The cost of justice, the wages of privilege

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The following is a speech that I delivered on November 20th, 2019 at Douglass Blvd Christian Church in Louisville, KY for Transgender Day of Remembrance.

I was so honored when Dawn Wilson invited me to speak tonight alongside such eloquent voices and powerful forces of change in our community. 

But then I started thinking about what I would actually say. And I realized I didn’t know how, as a white trans man, I could do justice to the lives, or deaths, of the 22 trans people, disproportionately trans women of color, who’ve been murdered in the US this year. 

It’s a curious turn of phrase— “to do justice to.” We use it in a lot of contexts. We say, “The movie doesn’t do the book justice.” “The picture doesn’t do her beauty justice.” “The speech was powerful, and really did justice to the difficult subject matter.” 

Can one do justice to an injustice? What about an injustice so violent and ubiquitous that it’s been deemed an “epidemic” by the American Medical Association? 

If “one” can, that “one” isn’t me. 

What I can do, in honor of those we have lost, is remind the living of our privilege, and remind them (as well as myself) to serve and uplift those who are still here. 

Most of us have some degree of privilege. Privilege translates as power. The more privilege you have, the more power.  

Power is not a stable currency. Rather, it increases or decreases depending on context, time, place, audience, and an infinite number of other factors.

My whiteness has translated as power since birth, since the moment the doctor assigned me the wrong gender.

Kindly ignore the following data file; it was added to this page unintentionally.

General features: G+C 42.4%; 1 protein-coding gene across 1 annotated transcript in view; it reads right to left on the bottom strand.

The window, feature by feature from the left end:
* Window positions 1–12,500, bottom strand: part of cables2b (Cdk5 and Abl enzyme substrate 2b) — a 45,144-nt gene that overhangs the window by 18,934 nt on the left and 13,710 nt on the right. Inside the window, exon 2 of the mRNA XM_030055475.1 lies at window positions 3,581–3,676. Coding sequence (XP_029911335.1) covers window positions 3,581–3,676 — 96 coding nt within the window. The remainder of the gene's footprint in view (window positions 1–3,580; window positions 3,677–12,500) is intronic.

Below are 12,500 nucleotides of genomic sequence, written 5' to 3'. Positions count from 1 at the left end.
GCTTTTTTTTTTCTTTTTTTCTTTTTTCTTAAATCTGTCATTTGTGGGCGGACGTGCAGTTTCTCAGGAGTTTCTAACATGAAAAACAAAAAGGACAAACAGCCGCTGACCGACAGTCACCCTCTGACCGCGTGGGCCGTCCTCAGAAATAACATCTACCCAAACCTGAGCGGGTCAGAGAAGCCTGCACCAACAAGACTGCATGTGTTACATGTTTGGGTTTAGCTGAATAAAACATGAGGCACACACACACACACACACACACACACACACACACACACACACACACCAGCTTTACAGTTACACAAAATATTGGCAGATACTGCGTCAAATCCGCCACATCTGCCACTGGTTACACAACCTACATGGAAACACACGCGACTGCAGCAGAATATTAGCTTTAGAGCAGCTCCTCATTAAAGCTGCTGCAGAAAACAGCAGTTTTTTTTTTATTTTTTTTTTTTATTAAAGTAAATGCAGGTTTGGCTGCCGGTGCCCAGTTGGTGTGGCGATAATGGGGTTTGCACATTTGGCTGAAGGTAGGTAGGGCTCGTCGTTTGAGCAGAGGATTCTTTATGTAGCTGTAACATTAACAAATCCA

When I came out as trans and started hormone therapy, my gender became ambiguous, visibly trans; my body morphed into an object of morbid curiosity and repulsion, a target for hateful speech and gestures. I lost my cis-passing privilege; my power decreased.

After a while of the testosterone working its magic, I started passing as male more and more consistently. I started steadily accumulating power, little by little, day by day, with each new change brought on by the testosterone.

Four years later, I have cis-passing privilege again, and also male privilege. 

Still, my power is not a stable currency. I lose power when I come out as trans to a cis person, or when I walk into a room full of cis people who know that I’m trans. I gain power when I leave that room, and walk back out into the world where I pass as cis. I gain power when I present masculinely. I lose power when my expression is more feminine, or more visibly queer.

Yet, always, I have some degree of power, some degree of privilege. 

But if power and privilege are linked, so are privilege and responsibility. It’s my responsibility, no, my privilege, to do what I can with what power I have — in any and every given context. 

It is not our responsibility, as trans people, to put our health or safety or livelihood at risk to educate cis people or advocate for other trans people. But it is our responsibility, as men and masculine people, to stand up for women and femmes, as white folks to stand up for black and brown folks, and as binary people to stand up for our nonbinary siblings.

Sometimes this looks like disclosing my trans status to another trans person, in solidarity, or to a cis person, to educate. Sometimes it’s giving another trans person a warm smile when everyone else is either gawking or averting their eyes. Sometimes it’s explaining to a white trans friend what racial bias is, or calling out racial bias when I see it. Or donating to someone else’s surgery fund, or showing up at their door with a home-cooked meal. Or actively seeking out and including the perspectives of nonbinary people, transfeminine people, and trans people of color.

Power is not a stable currency, but if each of us uses what power we have to build up others in our community, we will all be powerful together. Or to paraphrase Marx: from each according to their ability, to each according to their needs. 

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